Here we go again. Another computer virus is reeking havoc on home and business computers throughout the United States. Guess what folks, this is just the tip of the iceberg.
Computer viruses like Nimda and some of its predecessors, Code Red and the Love Bug for example, have caused a great deal of damage and generated some of the more notable media coverage in recent memory. But for all the fear, uncertainty, doubt and damage caused by these hacker-initiated business killers, in 90% of the cases, the potential fallout could have been easily avoided.
When a security hole is discovered, Microsoft usually releases fixes which enable network administrators to "plug" the very holes hackers exploit (holes like Nimda that wreak havoc on businesses). These fixes, commonly referred to as hotfixes, are nothing more than software updates designed to correct security flaws and/or other glitches inherent in Microsoft operating systems and the most popular business-critical applications.
To Microsoft's credit, the timely release of these updates makes it possible for network administrators and others to protect servers and workstations from damages associated with security intrusions. Those who update their software with the latest hotfixes and service packs (a collection of hot fixes) are generally unaffected by viruses and intrusions. And, again to Microsoft's credit, these updates are generally available before the security holes are broadly exploited.
Despite the availability of free updates, which easily solve these problems, most companies fail to take the steps necessary to secure their systems. Let me alarm you even further with the following fact. According to U.S. Attorney General John Ashcroft, worldwide damages associated with Nimda are estimated to be higher than last month's Code Red worm which was estimated at $2.6 billion in clean-up costs. This figure illustrates just how serious the problem has become and the costs are sure to rise as new security threats to firms appear.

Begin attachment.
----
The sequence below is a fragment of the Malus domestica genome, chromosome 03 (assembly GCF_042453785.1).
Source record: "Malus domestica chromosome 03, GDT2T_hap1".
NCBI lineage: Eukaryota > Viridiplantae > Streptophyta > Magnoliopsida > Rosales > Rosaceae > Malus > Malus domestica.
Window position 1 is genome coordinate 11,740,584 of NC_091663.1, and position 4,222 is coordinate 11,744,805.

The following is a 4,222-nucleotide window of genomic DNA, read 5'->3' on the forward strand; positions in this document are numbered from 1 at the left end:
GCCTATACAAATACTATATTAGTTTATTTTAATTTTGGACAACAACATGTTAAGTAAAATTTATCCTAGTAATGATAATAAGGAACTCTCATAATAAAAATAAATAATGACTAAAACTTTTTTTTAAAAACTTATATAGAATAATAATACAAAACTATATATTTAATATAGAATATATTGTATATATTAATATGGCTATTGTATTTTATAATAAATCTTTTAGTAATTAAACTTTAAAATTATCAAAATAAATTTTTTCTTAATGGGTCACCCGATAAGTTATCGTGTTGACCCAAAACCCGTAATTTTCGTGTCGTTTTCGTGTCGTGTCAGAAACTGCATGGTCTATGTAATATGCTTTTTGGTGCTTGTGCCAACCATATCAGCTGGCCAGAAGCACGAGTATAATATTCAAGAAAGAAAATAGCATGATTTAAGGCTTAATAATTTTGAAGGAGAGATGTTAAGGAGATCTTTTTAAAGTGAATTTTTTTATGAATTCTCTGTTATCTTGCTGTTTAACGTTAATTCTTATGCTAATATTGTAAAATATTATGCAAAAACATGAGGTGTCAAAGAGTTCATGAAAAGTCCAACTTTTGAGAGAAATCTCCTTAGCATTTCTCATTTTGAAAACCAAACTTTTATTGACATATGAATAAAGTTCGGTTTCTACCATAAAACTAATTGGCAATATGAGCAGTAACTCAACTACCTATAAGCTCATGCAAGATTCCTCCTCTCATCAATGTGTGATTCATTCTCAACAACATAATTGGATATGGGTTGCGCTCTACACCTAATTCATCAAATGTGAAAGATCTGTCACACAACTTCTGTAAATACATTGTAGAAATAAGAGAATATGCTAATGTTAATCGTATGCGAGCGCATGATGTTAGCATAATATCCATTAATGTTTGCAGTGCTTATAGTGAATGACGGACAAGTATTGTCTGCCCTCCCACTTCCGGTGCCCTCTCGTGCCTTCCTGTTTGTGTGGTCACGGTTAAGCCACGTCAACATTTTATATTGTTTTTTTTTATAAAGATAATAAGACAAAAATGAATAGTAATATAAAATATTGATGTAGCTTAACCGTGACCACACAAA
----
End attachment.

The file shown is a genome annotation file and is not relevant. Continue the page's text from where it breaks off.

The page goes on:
So why aren't all network administrators updating their systems each time Microsoft releases a new security hotfix?
While some individuals choose to look the other way and incorrectly assume that their systems are relatively safe to such attacks, the largest culprit in this war against hackers is lack of time and resources. And don't kid yourself; installing updates takes huge amounts of time and resources. Since administrators do not plan on deploying hotfixes, they cannot predict when their resources are needed.
More often than not, network administrators are first into the office and last to leave. In most organizations, the regular workday is dominated by "sneaker-net," running from one office to the next to keep users' workstations up and running. There just isn't enough time in the day to stay on top of the latest updates and deploy the right ones at the right time.
It takes a great deal of time to inventory each machine on the network, identify the operating system, determine which update applies and then individually install the right update on all machines. It also requires programming skills, and these highly skilled employees and service providers are deploying these updates as unplanned activities. In other words, they have to drop everything and install these fixes on the applicable machines. Until recently, it was not possible for a network administrator to perform the above activities in a reasonable amount of time, let alone from one central location.
Regardless of the tool used to keep systems up to date and secure, the only "silver bullet," which will ensure survival the next time a hacker exploits a security threat, is to establish processes for deploying appropriate and timely updates while using technical resources in the most efficient manner. In the case of Nimda, if your business was infected it is too late to deploy the hotfix. If your IT manager makes it a standard to update and maintain your software with the latest and appropriate hotfixes, avoiding problems like Nimda is a snap.
John Jones is the president and CEO of St. Bernard Software.
This column originally appeared on internet.com's CrossNodes.com